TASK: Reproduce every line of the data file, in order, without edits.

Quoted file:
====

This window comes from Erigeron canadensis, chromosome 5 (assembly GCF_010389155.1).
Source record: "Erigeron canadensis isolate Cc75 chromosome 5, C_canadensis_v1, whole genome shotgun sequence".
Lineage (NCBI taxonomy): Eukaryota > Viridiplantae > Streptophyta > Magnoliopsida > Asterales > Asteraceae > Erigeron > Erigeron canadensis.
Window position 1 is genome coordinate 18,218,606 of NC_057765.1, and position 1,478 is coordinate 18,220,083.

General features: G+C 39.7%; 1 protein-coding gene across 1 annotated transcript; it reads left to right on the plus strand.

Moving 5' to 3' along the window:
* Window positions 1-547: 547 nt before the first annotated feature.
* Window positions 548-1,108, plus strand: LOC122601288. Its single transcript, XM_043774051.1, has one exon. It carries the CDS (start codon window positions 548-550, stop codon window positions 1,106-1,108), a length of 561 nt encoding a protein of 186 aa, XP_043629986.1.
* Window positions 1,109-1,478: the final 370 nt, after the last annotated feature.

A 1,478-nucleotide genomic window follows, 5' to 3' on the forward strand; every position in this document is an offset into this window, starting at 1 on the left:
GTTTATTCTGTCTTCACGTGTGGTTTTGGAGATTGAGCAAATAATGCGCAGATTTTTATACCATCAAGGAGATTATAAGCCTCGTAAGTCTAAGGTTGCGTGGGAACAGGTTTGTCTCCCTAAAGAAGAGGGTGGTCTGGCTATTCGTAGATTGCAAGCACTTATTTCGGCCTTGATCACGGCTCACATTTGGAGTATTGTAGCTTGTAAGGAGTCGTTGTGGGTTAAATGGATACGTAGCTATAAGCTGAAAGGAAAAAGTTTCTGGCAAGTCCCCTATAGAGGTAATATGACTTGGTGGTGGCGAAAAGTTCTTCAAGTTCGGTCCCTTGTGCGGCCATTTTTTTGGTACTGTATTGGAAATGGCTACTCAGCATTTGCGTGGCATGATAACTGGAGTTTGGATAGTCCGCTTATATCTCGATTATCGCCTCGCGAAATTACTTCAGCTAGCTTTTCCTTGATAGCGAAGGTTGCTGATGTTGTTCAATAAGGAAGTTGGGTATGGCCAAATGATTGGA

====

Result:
This window comes from Erigeron canadensis, chromosome 5 (assembly GCF_010389155.1).
Source record: "Erigeron canadensis isolate Cc75 chromosome 5, C_canadensis_v1, whole genome shotgun sequence".
Lineage (NCBI taxonomy): Eukaryota > Viridiplantae > Streptophyta > Magnoliopsida > Asterales > Asteraceae > Erigeron > Erigeron canadensis.
Window position 1 is genome coordinate 18,218,606 of NC_057765.1, and position 1,478 is coordinate 18,220,083.

General features: G+C 39.7%; 1 protein-coding gene across 1 annotated transcript; it reads left to right on the plus strand.

Moving 5' to 3' along the window:
* Window positions 1-547: 547 nt before the first annotated feature.
* Window positions 548-1,108, plus strand: LOC122601288. Its single transcript, XM_043774051.1, has one exon. It carries the CDS (start codon window positions 548-550, stop codon window positions 1,106-1,108), a length of 561 nt encoding a protein of 186 aa, XP_043629986.1.
* Window positions 1,109-1,478: the final 370 nt, after the last annotated feature.

A 1,478-nucleotide genomic window follows, 5' to 3' on the forward strand; every position in this document is an offset into this window, starting at 1 on the left:
GTTTATTCTGTCTTCACGTGTGGTTTTGGAGATTGAGCAAATAATGCGCAGATTTTTATACCATCAAGGAGATTATAAGCCTCGTAAGTCTAAGGTTGCGTGGGAACAGGTTTGTCTCCCTAAAGAAGAGGGTGGTCTGGCTATTCGTAGATTGCAAGCACTTATTTCGGCCTTGATCACGGCTCACATTTGGAGTATTGTAGCTTGTAAGGAGTCGTTGTGGGTTAAATGGATACGTAGCTATAAGCTGAAAGGAAAAAGTTTCTGGCAAGTCCCCTATAGAGGTAATATGACTTGGTGGTGGCGAAAAGTTCTTCAAGTTCGGTCCCTTGTGCGGCCATTTTTTTGGTACTGTATTGGAAATGGCTACTCAGCATTTGCGTGGCATGATAACTGGAGTTTGGATAGTCCGCTTATATCTCGATTATCGCCTCGCGAAATTACTTCAGCTAGCTTTTCCTTGATAGCGAAGGTTGCTGATGTTGTTCAATAAGGAAGTTGGGTATGGCCAAATGATTGGA